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Why Silver Miners Aren't Worth Investors' Time


Observations on the gold/silver ratio.

When Thomas Jefferson or whoever the final draftsman of the Declaration of Independence actually was (John Adams, Ben Franklin, Robert Livingston, and Roger Sherman all participated) penned the words, "Prudence, indeed, will dictate that Governments long established should not be changed for light and transient causes," he very well might have been talking about intermarket analyses. 
Here is a truth I hold to be self-evident: Markets with an inverse relationship extending back for more than two decades should not shift to a direct relationship without a compelling reason. 
Twist This

I am talking, of course, about the relationship of the gold/silver ratio (GSR) to the MSCI-Barra World Free index.  The GSR leads the World index by three months on average. Great, you shrug. Stop shrugging. Between January 1989 and the beginning of the Federal Reserve's Operation Twist in August 2011,  this was an inverse relationship with a beta of -5.46 and an r-squared or percentage of variance explained of 0.69.  After the Twist, the r-squared remained a similar 0.65 but the beta reversed to 5.82.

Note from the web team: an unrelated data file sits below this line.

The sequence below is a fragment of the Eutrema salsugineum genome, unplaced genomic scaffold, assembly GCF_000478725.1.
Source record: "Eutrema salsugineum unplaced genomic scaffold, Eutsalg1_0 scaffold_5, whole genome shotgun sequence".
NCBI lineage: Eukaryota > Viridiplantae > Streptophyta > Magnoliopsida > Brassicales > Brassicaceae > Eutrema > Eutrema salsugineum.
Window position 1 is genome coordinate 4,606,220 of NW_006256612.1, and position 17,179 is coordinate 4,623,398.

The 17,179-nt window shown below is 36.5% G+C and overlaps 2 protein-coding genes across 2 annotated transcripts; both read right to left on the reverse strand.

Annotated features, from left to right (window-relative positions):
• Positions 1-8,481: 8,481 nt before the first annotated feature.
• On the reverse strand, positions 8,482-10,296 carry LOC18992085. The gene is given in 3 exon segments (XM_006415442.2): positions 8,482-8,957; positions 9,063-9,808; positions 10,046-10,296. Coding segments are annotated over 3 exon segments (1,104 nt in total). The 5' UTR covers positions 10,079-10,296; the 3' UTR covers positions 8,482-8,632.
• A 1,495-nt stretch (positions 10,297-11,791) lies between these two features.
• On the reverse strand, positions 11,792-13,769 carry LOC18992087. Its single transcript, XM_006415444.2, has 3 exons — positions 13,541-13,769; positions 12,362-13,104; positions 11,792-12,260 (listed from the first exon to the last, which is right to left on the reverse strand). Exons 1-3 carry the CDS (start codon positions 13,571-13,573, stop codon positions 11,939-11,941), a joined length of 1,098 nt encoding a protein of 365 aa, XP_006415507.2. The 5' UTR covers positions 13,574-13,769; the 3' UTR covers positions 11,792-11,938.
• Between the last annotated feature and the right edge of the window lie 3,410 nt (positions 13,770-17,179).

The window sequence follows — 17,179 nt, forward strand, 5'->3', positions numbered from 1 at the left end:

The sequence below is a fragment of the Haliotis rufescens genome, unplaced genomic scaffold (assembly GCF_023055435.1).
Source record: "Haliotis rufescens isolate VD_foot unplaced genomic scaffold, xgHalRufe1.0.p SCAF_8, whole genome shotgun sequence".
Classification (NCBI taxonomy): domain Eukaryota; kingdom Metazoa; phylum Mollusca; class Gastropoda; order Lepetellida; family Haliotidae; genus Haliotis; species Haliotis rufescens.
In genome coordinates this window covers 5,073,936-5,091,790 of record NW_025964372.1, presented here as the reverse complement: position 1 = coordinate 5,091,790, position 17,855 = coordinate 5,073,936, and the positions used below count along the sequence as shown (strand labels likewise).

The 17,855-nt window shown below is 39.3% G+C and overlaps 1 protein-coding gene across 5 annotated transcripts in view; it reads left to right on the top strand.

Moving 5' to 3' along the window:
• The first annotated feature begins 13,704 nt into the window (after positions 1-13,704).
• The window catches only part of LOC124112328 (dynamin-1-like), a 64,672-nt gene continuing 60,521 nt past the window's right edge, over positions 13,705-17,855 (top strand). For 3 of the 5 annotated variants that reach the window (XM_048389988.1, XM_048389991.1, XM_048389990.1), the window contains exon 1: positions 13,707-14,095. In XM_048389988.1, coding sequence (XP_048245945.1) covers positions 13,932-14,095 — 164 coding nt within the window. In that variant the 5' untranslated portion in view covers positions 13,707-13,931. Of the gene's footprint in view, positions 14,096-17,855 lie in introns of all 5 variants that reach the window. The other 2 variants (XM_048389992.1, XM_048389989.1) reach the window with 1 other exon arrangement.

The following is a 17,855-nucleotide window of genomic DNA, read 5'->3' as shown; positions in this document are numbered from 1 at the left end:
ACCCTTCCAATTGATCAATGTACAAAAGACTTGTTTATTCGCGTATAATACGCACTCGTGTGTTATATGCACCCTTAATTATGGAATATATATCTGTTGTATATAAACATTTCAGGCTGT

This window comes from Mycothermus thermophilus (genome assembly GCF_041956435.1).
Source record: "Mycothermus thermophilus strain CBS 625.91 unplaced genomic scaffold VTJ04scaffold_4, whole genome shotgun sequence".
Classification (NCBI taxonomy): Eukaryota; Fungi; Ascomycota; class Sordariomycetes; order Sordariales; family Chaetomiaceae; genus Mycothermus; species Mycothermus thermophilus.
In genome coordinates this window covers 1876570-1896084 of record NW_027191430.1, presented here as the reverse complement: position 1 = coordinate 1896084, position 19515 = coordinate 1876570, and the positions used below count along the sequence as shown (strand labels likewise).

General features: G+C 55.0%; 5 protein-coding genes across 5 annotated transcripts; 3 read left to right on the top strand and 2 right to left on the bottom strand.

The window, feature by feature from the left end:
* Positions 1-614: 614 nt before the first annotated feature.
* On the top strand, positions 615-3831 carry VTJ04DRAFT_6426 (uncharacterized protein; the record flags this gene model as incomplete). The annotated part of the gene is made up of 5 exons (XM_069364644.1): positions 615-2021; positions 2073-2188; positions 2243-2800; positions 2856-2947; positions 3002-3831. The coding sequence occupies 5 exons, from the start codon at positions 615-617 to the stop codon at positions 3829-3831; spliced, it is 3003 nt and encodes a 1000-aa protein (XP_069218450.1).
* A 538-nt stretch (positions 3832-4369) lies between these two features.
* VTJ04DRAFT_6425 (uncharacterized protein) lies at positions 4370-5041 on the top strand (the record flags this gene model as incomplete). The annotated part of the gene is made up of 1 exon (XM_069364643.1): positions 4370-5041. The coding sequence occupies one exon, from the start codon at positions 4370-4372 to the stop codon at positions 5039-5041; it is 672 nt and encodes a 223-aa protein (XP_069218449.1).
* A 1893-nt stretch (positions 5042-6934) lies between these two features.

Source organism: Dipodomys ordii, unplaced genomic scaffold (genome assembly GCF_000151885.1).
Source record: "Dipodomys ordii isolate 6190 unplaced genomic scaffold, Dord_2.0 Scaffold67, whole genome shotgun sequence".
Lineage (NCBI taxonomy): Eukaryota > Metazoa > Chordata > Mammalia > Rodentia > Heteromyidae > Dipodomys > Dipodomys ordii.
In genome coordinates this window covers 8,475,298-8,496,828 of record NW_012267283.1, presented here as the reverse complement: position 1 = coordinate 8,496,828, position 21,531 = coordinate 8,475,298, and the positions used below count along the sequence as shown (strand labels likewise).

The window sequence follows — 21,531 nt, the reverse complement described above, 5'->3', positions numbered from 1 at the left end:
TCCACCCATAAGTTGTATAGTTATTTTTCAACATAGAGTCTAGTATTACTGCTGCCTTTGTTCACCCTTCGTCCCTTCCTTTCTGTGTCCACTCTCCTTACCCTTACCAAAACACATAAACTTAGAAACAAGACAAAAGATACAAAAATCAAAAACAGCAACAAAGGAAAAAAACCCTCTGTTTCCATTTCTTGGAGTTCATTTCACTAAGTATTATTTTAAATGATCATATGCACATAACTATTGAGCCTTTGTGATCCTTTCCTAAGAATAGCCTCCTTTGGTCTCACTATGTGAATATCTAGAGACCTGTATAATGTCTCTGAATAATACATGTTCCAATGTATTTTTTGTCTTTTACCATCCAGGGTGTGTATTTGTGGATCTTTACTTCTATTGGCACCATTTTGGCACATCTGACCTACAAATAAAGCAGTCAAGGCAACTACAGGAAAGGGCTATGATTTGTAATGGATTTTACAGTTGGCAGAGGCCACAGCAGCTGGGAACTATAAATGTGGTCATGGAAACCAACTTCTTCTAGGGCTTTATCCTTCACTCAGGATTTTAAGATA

I noted in December 2013 how the Twist was very negative for gold as the artificial bullish flattening of the yield curve encouraged investors to shift out on the yield curve into high-yield bonds, equities, and other risky financial assets.  As the Twist helped arrest some of the economic uncertainty swirling about in 2011, it tended to support silver vis-à-vis gold and led to the continued decline in the GSR.
If and when the Federal Reserve and its sister central banks cease and desist with their monetary manipulations, a statement and not a forecast, I would expect the old inverse relationship between the GSR and global equities to return.
Trying to Find Gold in a Silver Mine

If silver had suffered less than gold during the Twist era, you would not know it from the relative performance of the HSBC Silver Mining index to the MSCI-Barra World index as a function of silver prices.  The relationship prior to November 2005 had been a random one.  I marked these points in blue.  The post-November 2005 history, marked in red, was logarithmic, suggesting relative performance declined as silver prices increased.  This is a typical pattern for resource producers and reflects an embedded short call option on silver in reflection of its rising risk at higher prices.

That relative performance has been very weak of late as investors have decided to stop gambling on silver miners when higher-yielding plays not dependent on the price of a commodity are available.
Once again, I would expect this to change if and when all of the meddling stops.  However, as I do not expect the meddling to stop anytime soon, I do not expect silver miners to be worth your time and effort.
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No positions in stocks mentioned.

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